Miyawaki forest comes up in Kollam

K-DISC to conduct an environmental impact study on the afforestation programme

With miniature urban forests taking roots in 12 locations across the State, the Kerala Development and Innovative Strategic Council (K-DISC) has completed the first one of its Miyawaki afforestation programme.

While some districts have already developed dense biodiverse woodlands, small green islands of varying sizes are flourishing bit by bit in some other spots.

“We have completed the first stage and now we are planning to conduct an environmental impact study to assess difference in various parameters, including air quality. The study will be conducted in all sites after one year,” says K.T.Shakeela, assistant programme manager, K-DISC.

Among the 14 districts, Wayanad, Idukki, Pathanamthitta and Kottayam were excluded while Ernakulam and Thrissur have two sites each. “Districts such as Wayanad and Idukki were not considered since they have a comparatively larger green cover,” she adds.

Planting process

Though the project took off by 2019 end, the planting process in all districts was completed only recently.

“As on now, we have one-and-a-half-year-old micro-forests to healthy 3-month-old patches. The project got delayed due to COVID-19, but now the planting has been completed. But they need regular nurturing and grooming till the three-year incubation period is over,” says Hari Prabhakaran, director and CEO, Nature’s Green Guardian Foundation (NGGfn), implementing agency of the project.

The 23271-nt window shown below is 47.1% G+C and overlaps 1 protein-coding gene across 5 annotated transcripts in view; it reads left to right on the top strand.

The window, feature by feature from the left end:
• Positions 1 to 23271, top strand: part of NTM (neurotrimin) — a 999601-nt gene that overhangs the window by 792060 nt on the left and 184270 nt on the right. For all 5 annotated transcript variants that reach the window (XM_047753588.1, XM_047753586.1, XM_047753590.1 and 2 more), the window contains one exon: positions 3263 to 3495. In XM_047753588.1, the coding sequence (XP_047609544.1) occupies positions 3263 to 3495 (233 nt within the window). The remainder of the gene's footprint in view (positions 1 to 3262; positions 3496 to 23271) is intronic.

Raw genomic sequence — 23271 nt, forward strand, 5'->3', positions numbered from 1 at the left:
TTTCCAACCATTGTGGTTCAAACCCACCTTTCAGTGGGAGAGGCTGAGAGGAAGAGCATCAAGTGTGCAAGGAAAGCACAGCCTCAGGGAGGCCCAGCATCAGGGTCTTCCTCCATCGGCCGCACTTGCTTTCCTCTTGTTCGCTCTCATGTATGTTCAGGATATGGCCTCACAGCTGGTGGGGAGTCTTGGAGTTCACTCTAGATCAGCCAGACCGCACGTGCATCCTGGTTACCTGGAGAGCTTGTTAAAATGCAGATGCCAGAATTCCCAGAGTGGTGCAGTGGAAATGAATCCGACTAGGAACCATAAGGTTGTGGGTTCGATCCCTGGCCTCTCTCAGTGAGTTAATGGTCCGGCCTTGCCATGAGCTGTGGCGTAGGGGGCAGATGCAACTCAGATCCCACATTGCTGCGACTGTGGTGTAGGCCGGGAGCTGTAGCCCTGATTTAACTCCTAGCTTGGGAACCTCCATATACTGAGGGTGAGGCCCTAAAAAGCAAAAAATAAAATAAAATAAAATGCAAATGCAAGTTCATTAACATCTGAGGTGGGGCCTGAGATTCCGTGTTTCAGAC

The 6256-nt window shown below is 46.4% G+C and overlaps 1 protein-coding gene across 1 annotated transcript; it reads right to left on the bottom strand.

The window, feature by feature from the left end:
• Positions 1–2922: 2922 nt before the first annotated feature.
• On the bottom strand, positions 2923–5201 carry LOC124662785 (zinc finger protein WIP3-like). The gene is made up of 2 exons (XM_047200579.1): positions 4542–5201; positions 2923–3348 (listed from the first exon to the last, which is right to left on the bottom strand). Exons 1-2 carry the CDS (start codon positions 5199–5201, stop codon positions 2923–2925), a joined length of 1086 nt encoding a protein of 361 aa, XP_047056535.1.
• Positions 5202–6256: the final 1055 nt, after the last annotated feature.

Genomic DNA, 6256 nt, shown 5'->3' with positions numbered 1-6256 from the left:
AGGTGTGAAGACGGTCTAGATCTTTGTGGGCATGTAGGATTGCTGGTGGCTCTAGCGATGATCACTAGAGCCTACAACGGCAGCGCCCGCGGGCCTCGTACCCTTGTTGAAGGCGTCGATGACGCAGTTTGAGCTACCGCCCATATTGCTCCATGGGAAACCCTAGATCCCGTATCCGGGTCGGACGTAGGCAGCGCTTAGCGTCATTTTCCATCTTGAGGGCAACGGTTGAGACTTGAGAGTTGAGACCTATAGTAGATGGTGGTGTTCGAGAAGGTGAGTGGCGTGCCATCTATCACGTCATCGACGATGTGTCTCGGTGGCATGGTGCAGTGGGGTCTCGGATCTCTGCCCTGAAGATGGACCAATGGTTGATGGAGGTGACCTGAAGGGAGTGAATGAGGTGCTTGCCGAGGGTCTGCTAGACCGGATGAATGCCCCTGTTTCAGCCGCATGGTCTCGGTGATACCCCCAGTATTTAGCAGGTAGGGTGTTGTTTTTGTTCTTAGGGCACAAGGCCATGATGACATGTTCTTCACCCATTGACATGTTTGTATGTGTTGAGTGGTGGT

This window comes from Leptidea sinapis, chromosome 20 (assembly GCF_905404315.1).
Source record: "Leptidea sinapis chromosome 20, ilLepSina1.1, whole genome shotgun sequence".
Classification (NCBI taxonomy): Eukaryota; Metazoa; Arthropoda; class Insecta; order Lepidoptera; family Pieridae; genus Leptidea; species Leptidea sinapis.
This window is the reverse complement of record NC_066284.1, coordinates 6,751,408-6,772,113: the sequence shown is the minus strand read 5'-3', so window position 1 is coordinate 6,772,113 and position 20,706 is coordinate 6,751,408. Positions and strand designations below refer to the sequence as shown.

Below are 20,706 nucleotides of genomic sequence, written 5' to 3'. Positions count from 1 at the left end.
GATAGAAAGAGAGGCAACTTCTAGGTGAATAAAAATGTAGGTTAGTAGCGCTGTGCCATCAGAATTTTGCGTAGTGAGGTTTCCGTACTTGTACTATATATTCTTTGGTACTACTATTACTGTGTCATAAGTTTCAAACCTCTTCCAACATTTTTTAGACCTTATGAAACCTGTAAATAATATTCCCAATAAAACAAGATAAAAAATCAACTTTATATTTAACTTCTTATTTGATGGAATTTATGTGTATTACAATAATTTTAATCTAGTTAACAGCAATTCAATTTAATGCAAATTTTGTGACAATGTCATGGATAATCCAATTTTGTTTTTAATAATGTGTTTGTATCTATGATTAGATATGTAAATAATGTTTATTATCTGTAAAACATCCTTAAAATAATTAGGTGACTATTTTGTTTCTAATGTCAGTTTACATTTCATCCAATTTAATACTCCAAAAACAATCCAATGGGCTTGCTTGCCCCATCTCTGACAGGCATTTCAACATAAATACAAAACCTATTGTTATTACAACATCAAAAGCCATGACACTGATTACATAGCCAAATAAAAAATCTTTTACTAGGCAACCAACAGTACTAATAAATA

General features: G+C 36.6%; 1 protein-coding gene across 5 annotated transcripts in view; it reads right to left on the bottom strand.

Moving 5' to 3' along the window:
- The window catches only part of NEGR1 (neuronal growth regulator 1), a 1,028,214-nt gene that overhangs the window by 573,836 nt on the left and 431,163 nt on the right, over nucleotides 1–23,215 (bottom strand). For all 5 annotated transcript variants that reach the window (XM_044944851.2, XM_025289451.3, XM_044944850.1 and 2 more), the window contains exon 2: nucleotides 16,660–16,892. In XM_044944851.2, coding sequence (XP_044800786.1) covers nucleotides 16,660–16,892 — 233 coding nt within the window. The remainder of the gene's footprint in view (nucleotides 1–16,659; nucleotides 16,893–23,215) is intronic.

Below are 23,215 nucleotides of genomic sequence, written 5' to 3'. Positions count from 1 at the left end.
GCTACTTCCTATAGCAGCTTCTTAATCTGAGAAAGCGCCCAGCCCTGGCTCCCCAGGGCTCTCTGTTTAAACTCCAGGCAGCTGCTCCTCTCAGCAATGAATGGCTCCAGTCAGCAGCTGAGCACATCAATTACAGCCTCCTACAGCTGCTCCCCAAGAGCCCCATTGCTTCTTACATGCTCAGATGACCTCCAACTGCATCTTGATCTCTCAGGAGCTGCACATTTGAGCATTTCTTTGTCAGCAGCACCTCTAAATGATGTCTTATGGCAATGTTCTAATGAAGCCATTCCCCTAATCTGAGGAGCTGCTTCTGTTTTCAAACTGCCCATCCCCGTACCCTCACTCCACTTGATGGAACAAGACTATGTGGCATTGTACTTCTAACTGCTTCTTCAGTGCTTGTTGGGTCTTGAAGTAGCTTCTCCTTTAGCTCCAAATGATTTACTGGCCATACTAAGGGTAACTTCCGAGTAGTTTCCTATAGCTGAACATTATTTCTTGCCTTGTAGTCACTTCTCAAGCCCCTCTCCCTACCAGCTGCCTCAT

The Munakkal beach in Thrissur, Andalurkavu in Kannur, Bhatt Road in Kozhikode and the Asramam biodiversity heritage site in Kollam are some of the locations where the project is being implemented.

A method popularised by Japanese botanist Akira Miyawaki, the fast-growing native vegetations are expected to become self-sustaining ecosystems after a particular time frame. Cultivated using organic methods, the saplings grow tall and thick, generating a lush habitat for pollinators, including butterflies and bees.

“If we don’t choose the indigenous species, their growth will deteriorate and we always add fruit-bearing trees to attract birds and insects. You can’t replicate the same forest in all sites and we have included some rare varieties. We started the project in consultation with Mr. Miyawaki and two of his team members had visited all our sites,” he adds.

Apart from removing carbon footprints and improving terrestrial biodiversity, the project also aims to encourage ecotourism.

Tourism potential

“The project has great tourism potential as it develops natural woodlands inside urban pockets. We are recreating the serenity of forests in an urban area and it will definitely attract tourists and nature enthusiasts,” he adds.

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